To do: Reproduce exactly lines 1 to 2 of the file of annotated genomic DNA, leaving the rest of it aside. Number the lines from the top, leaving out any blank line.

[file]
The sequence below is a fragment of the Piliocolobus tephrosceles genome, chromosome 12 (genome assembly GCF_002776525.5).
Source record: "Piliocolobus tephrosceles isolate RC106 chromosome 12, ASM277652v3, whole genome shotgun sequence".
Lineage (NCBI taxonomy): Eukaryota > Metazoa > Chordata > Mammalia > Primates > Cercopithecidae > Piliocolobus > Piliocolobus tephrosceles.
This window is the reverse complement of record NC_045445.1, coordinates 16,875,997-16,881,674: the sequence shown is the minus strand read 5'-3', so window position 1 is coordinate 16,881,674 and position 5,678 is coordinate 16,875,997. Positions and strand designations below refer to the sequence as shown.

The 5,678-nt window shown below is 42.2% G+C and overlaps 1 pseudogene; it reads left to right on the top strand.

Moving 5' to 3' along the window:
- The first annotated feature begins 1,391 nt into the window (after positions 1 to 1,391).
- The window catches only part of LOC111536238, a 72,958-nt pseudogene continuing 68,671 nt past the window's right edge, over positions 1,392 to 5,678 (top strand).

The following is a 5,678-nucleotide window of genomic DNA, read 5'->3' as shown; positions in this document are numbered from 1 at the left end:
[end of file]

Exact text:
The sequence below is a fragment of the Piliocolobus tephrosceles genome, chromosome 12 (genome assembly GCF_002776525.5).
Source record: "Piliocolobus tephrosceles isolate RC106 chromosome 12, ASM277652v3, whole genome shotgun sequence".